Don't get discouraged. You will hit plateaus where you won't see any increase in your range of motion for a week or two, despite your best efforts. Just keep at it. Things do improve. Eventually the pain goes away. I haven't needed any pain meds for a couple of months now.

4 1/2 months later I'm back to my normal routine, only better. I do all of my normal activities. I still exercise daily, only not with a PT. I now go to a gym to do treadmill and muscle building. No more pain. No need for a cane, unless its slippery outside, or if I'll be on my feet for an extended period. And my range of motion is significantly better than it was before the surgery. When I saw the surgeon before Christmas for a regular check up, he was very pleased.

I know this was long, but I hope it helped you see what you might expect when you have it done. I hope your outcome is as good as mine.

Last edited by minnie mum; 01-04-2015 at 01:49 PM.
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Old 01-04-2015, 01:44 PM   #11
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My mom had it done and only regretted that she hadn't done it sooner. The recovery was much better than she thought it would be.

However, she was not as good at the follow up PT as she would have been and her range of motion is limited and gets more limited as the years go on. Do NOT skimp on the PT.
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Old 01-04-2015, 09:10 PM   #12
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Quote:
Originally Posted by minnie mum View Post
Grab a beverage and get comfortable. Fair warning- this may get long.

I had my knee replacement in late August.

I was a nurse for over 30 years, and cared for a fair number of joint replacements. But its a whole nuther story when you're on the other side of the bed covers. I had known for over 10 years that I needed to have it done, but just kept putting it off. Finally the pain, stiffness, and difficulty when traveling got to be too much.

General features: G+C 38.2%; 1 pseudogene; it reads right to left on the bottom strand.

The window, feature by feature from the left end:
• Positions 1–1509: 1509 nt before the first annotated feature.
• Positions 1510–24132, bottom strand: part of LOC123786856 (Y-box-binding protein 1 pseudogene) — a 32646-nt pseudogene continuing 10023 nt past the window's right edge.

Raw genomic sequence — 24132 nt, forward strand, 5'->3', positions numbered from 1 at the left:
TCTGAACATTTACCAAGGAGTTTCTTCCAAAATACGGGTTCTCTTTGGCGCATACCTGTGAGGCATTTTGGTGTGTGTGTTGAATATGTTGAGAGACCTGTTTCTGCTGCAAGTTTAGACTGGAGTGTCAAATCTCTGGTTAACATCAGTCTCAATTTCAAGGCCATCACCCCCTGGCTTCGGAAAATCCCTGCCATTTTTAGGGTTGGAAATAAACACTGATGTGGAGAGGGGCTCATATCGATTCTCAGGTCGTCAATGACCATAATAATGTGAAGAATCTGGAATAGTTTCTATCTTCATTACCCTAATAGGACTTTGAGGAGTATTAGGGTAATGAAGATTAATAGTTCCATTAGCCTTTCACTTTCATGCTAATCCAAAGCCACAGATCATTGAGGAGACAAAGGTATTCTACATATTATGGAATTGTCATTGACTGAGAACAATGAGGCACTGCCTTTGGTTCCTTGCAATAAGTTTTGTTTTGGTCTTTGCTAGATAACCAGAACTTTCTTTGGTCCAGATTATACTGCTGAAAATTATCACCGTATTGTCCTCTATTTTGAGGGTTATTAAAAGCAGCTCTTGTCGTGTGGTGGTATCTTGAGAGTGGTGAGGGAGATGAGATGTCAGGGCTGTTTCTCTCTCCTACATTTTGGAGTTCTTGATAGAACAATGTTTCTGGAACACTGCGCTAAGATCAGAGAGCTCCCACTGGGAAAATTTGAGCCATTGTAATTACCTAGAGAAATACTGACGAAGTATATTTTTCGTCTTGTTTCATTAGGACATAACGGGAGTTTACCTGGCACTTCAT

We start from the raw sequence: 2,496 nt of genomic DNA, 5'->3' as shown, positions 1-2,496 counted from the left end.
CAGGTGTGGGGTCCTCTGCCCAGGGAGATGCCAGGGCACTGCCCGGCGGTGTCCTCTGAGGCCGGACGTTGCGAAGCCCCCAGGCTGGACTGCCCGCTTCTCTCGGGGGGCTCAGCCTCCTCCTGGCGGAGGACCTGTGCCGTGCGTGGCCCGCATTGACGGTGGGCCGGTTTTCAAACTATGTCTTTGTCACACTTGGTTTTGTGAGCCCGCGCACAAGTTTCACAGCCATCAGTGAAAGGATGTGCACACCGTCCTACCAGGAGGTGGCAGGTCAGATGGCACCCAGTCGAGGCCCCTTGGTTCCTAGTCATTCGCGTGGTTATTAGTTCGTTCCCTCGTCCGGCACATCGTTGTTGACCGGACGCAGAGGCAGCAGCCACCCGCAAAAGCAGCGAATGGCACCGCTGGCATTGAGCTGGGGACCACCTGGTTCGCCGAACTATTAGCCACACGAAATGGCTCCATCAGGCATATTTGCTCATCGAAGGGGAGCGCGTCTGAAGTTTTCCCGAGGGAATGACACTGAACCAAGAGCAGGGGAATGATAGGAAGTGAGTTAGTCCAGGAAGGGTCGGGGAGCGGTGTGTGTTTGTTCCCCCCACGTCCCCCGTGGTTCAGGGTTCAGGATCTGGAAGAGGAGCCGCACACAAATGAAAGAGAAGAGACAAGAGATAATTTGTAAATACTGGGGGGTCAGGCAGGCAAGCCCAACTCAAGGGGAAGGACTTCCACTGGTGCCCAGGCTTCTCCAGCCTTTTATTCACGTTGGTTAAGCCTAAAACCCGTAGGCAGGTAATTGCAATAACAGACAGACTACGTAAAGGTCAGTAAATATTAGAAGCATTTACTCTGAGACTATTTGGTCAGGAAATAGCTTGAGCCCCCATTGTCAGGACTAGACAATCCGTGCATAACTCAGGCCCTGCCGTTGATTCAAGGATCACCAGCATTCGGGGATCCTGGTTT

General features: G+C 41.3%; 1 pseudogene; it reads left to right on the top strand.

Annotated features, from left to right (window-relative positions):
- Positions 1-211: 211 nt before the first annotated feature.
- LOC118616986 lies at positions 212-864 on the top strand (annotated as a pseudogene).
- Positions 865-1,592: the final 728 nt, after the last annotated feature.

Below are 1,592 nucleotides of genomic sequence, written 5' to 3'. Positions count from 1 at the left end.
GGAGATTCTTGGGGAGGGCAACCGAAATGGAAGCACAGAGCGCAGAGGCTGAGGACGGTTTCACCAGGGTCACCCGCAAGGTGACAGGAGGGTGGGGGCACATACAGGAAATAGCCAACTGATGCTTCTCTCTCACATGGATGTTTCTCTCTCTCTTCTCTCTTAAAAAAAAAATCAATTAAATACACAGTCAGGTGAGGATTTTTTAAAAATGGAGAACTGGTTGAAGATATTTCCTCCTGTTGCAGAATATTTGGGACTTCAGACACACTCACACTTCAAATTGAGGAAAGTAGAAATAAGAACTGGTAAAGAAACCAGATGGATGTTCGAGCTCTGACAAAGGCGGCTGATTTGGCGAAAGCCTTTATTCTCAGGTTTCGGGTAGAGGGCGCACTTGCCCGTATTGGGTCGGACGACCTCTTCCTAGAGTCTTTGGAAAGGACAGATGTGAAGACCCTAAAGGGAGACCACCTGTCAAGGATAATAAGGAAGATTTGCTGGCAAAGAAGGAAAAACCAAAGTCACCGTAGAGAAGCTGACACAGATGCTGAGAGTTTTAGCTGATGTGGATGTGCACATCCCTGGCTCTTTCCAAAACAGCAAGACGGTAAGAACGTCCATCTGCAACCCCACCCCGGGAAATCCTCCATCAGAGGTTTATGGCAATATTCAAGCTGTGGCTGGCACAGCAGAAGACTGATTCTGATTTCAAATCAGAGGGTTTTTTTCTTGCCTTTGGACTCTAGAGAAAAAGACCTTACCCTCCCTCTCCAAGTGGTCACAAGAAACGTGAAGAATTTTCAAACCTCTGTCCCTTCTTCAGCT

My surgeon strongly recommended that I start PT preop, and I'm glad I did. Working on range of motion and building strength in my leg muscles really paid off after surgery.

The hospital stay went much better than I thought it would. Pain control was excellent and physio started the next day.I was discharged with a walker after 4 days and had a physiotherapist come to the house weekly for the first month.

Don't expect knee replacement to be as easy as a hip, though. You'll be needing that pain medication on a regular basis for quite a few weeks. Taking it an hour before your exercise sessions really helps. And doing those exercises 3 times a day for months gets old fast, but it is absolutely essential for a decent outcome. Oh, and get in a really good supply of laxative. This may seem like TMI, but the pain killers will make you really constipated. My Dr. prescribes them for every knee replacement patient.